Ring cameras and video doorbells have become indispensable tools for keeping the modern smart home safe. But what happens if something happens to them, as in, someone defaces them?
Tape/Gum On Your Sensor – Now what?
So what happens when someone decides to have the audacity to mess with your cameras?
Well, step one is to remove it, and as gently as possible. If the substance is something like scotch tape or masking tape, they’re relatively easy to remove without much (if any) adhesive left behind on your cameras.
If there is a bit of residue left behind, you can use wipes to clean the lens and camera off. Not just any wipes will do, however. Use those that are designed to clean computer screens or eyeglasses. But what happens if the substance left on your cameras is too sticky for wipes?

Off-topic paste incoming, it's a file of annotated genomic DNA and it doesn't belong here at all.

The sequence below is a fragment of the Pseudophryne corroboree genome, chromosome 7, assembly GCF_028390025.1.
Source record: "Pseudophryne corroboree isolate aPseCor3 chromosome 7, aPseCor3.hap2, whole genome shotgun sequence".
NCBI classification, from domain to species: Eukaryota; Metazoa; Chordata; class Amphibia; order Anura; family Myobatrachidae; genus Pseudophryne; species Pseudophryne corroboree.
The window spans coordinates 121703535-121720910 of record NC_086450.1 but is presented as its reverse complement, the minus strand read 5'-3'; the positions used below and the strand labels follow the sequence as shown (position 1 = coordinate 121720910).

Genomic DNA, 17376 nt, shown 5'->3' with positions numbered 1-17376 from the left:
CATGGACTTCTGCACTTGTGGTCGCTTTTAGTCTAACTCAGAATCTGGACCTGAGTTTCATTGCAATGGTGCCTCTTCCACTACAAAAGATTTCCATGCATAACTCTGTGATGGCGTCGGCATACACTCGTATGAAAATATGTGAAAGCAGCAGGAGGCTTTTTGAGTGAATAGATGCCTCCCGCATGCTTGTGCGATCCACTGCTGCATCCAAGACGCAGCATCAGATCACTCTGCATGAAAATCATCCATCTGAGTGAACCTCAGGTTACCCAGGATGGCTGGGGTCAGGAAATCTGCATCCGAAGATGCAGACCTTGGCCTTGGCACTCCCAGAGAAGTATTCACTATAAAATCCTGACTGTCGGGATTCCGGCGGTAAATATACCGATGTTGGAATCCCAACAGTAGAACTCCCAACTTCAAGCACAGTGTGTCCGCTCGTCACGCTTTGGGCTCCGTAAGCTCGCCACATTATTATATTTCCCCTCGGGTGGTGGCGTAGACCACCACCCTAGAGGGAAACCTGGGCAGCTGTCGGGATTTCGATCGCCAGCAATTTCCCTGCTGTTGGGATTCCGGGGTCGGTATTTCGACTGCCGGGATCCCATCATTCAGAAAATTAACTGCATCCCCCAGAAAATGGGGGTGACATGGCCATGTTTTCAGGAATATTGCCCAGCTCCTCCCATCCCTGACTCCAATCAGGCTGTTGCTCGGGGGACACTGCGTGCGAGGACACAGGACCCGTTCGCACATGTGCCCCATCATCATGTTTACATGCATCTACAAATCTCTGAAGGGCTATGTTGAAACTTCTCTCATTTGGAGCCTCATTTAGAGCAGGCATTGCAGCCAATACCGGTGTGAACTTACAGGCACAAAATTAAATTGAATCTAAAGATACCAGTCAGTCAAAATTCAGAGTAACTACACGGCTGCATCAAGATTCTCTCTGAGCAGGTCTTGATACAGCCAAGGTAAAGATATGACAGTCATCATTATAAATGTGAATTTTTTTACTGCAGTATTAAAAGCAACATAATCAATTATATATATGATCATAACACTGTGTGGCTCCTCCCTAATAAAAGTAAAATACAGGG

Stores like Home Depot and Lowes sell a number of products designed to safely remove adhesive from surfaces even as sensitive as electronics. Goo Gone and Goof Off are two popular products used for this purpose.
You simply place some of the product on a scratch-free cloth or soft tissue (paper towels can be too abrasive) and rub that on the affected area. It can be a hassle, especially if it’s gum or another very strong adhesive like Gorilla or Duct tape – but with patience and gentle abrasion, you’ll be able to remove the gooey substance.
Now that you’ve cleaned off your cameras, no doubt you want to find out who had the nerve to do this to your cameras in the first place. This is especially the case if they happened to steal something off your property, or even vandalize another part of your property. So how do you go about finding the suspect?
This may unfortunately be easier said than done, depending on what stage of the vandalism you can catch the perpetrator’s face, as well as when your camera started recording. If they placed the substance on the camera before the camera could catch their face, this makes things harder.